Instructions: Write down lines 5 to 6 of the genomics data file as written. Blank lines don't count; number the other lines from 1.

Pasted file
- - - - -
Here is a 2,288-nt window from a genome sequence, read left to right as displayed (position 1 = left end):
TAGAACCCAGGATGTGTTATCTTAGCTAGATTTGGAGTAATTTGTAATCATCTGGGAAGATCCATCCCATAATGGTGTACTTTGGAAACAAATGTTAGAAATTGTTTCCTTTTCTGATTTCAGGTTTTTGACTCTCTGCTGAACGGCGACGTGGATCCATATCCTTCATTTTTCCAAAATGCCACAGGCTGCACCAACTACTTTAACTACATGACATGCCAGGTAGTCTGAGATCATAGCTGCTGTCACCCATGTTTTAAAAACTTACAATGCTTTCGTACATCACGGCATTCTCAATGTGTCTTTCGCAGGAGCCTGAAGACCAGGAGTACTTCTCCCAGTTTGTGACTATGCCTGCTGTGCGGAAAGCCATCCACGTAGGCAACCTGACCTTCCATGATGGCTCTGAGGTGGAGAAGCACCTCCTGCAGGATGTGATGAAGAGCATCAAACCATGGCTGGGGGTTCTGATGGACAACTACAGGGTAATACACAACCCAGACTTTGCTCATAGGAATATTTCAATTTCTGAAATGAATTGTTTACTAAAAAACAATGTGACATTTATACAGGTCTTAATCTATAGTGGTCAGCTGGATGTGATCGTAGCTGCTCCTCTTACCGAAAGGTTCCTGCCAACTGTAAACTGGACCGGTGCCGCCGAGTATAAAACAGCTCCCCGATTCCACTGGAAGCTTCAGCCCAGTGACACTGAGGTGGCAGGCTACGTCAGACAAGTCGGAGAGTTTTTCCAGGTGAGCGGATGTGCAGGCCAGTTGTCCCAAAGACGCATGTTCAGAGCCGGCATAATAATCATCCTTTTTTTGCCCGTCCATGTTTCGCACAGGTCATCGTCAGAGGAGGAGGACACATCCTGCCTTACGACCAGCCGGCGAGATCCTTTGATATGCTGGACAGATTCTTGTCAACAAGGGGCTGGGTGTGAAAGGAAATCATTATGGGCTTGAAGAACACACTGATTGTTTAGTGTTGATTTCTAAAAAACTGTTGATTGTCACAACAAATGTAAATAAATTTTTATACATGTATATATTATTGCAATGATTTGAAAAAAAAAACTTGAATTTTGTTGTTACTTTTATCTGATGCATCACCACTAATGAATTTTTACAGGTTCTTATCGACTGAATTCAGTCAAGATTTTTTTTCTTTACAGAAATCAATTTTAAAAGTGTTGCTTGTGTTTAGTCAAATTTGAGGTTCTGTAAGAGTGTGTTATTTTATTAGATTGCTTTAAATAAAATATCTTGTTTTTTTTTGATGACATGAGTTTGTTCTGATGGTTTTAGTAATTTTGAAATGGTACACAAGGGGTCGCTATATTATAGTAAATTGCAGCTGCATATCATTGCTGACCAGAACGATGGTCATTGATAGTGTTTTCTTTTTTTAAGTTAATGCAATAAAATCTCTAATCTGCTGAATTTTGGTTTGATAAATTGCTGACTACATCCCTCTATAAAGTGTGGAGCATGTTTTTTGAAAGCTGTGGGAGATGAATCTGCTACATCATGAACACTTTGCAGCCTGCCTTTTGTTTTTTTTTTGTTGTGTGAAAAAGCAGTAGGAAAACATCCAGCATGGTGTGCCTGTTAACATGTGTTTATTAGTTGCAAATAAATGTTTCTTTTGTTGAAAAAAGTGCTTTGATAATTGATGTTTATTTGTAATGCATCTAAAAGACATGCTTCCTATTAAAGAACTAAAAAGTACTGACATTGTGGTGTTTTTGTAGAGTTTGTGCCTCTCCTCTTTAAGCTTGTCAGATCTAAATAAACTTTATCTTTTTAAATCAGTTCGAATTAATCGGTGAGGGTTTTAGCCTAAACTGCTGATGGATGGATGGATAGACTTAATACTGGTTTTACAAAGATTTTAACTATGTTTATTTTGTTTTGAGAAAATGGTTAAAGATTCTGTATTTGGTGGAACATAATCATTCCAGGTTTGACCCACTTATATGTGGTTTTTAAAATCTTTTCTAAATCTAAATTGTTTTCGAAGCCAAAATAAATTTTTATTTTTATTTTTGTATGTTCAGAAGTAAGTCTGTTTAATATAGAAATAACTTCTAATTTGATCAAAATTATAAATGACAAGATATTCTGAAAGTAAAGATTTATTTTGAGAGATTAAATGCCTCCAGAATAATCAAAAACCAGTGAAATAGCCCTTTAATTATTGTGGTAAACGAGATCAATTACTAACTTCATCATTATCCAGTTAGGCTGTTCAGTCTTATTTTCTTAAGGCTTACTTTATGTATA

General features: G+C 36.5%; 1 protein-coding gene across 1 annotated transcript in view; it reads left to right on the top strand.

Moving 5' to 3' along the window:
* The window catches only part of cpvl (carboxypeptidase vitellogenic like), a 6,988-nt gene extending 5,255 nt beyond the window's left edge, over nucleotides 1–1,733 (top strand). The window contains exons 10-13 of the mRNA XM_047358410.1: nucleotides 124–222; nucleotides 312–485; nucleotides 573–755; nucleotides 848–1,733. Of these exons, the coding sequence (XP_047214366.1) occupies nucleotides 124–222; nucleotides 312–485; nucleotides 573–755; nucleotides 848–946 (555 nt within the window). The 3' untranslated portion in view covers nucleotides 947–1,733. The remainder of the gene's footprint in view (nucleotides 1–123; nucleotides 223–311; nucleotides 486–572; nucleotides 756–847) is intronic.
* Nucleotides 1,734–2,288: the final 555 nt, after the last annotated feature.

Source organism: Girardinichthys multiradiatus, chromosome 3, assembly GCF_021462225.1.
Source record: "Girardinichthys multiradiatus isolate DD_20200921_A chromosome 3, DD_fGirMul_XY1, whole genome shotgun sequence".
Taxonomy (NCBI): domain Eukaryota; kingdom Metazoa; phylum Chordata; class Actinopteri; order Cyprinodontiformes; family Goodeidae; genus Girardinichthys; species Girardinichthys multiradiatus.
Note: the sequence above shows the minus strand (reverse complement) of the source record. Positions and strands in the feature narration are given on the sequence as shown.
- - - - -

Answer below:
* The window catches only part of cpvl (carboxypeptidase vitellogenic like), a 6,988-nt gene extending 5,255 nt beyond the window's left edge, over nucleotides 1–1,733 (top strand). The window contains exons 10-13 of the mRNA XM_047358410.1: nucleotides 124–222; nucleotides 312–485; nucleotides 573–755; nucleotides 848–1,733. Of these exons, the coding sequence (XP_047214366.1) occupies nucleotides 124–222; nucleotides 312–485; nucleotides 573–755; nucleotides 848–946 (555 nt within the window). The 3' untranslated portion in view covers nucleotides 947–1,733. The remainder of the gene's footprint in view (nucleotides 1–123; nucleotides 223–311; nucleotides 486–572; nucleotides 756–847) is intronic.
* Nucleotides 1,734–2,288: the final 555 nt, after the last annotated feature.